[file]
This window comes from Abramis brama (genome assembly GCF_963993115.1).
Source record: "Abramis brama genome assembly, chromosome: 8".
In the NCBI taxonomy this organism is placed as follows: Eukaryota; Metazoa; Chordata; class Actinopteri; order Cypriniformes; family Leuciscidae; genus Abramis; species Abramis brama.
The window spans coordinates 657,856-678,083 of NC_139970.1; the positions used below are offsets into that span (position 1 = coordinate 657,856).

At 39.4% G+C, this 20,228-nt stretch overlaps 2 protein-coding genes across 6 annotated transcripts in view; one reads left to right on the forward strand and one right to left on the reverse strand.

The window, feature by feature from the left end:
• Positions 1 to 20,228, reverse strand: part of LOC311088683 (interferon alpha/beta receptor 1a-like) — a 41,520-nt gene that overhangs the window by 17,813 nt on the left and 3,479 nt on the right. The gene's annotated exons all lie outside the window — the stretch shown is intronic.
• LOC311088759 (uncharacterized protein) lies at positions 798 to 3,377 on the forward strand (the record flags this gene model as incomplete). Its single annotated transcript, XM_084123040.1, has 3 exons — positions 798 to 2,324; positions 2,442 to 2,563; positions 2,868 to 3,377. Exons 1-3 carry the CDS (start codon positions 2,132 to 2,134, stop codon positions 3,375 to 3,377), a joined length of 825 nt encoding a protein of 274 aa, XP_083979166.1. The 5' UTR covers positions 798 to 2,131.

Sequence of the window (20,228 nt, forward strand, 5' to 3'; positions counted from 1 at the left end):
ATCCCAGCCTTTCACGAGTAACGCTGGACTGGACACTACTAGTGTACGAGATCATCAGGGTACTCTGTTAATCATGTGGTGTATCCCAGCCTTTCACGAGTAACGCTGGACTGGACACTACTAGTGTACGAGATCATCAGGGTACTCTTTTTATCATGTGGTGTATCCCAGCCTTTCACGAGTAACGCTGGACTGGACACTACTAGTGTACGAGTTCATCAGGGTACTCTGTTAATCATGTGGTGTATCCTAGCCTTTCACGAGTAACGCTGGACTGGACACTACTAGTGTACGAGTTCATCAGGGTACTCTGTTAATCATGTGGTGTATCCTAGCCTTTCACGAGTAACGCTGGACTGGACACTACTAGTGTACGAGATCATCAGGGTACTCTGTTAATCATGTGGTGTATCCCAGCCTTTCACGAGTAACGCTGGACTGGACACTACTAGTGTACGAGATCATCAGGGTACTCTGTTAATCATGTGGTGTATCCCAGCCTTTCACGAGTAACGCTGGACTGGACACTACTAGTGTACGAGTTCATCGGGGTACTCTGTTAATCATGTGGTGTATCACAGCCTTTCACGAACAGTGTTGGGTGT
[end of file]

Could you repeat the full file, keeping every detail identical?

This window comes from Abramis brama (genome assembly GCF_963993115.1).
Source record: "Abramis brama genome assembly, chromosome: 8".
In the NCBI taxonomy this organism is placed as follows: Eukaryota; Metazoa; Chordata; class Actinopteri; order Cypriniformes; family Leuciscidae; genus Abramis; species Abramis brama.
The window spans coordinates 657,856-678,083 of NC_139970.1; the positions used below are offsets into that span (position 1 = coordinate 657,856).

At 39.4% G+C, this 20,228-nt stretch overlaps 2 protein-coding genes across 6 annotated transcripts in view; one reads left to right on the forward strand and one right to left on the reverse strand.

The window, feature by feature from the left end:
• Positions 1 to 20,228, reverse strand: part of LOC311088683 (interferon alpha/beta receptor 1a-like) — a 41,520-nt gene that overhangs the window by 17,813 nt on the left and 3,479 nt on the right. The gene's annotated exons all lie outside the window — the stretch shown is intronic.
• LOC311088759 (uncharacterized protein) lies at positions 798 to 3,377 on the forward strand (the record flags this gene model as incomplete). Its single annotated transcript, XM_084123040.1, has 3 exons — positions 798 to 2,324; positions 2,442 to 2,563; positions 2,868 to 3,377. Exons 1-3 carry the CDS (start codon positions 2,132 to 2,134, stop codon positions 3,375 to 3,377), a joined length of 825 nt encoding a protein of 274 aa, XP_083979166.1. The 5' UTR covers positions 798 to 2,131.

Sequence of the window (20,228 nt, forward strand, 5' to 3'; positions counted from 1 at the left end):
ATCCCAGCCTTTCACGAGTAACGCTGGACTGGACACTACTAGTGTACGAGATCATCAGGGTACTCTGTTAATCATGTGGTGTATCCCAGCCTTTCACGAGTAACGCTGGACTGGACACTACTAGTGTACGAGATCATCAGGGTACTCTTTTTATCATGTGGTGTATCCCAGCCTTTCACGAGTAACGCTGGACTGGACACTACTAGTGTACGAGTTCATCAGGGTACTCTGTTAATCATGTGGTGTATCCTAGCCTTTCACGAGTAACGCTGGACTGGACACTACTAGTGTACGAGTTCATCAGGGTACTCTGTTAATCATGTGGTGTATCCTAGCCTTTCACGAGTAACGCTGGACTGGACACTACTAGTGTACGAGATCATCAGGGTACTCTGTTAATCATGTGGTGTATCCCAGCCTTTCACGAGTAACGCTGGACTGGACACTACTAGTGTACGAGATCATCAGGGTACTCTGTTAATCATGTGGTGTATCCCAGCCTTTCACGAGTAACGCTGGACTGGACACTACTAGTGTACGAGTTCATCGGGGTACTCTGTTAATCATGTGGTGTATCACAGCCTTTCACGAACAGTGTTGGGTGT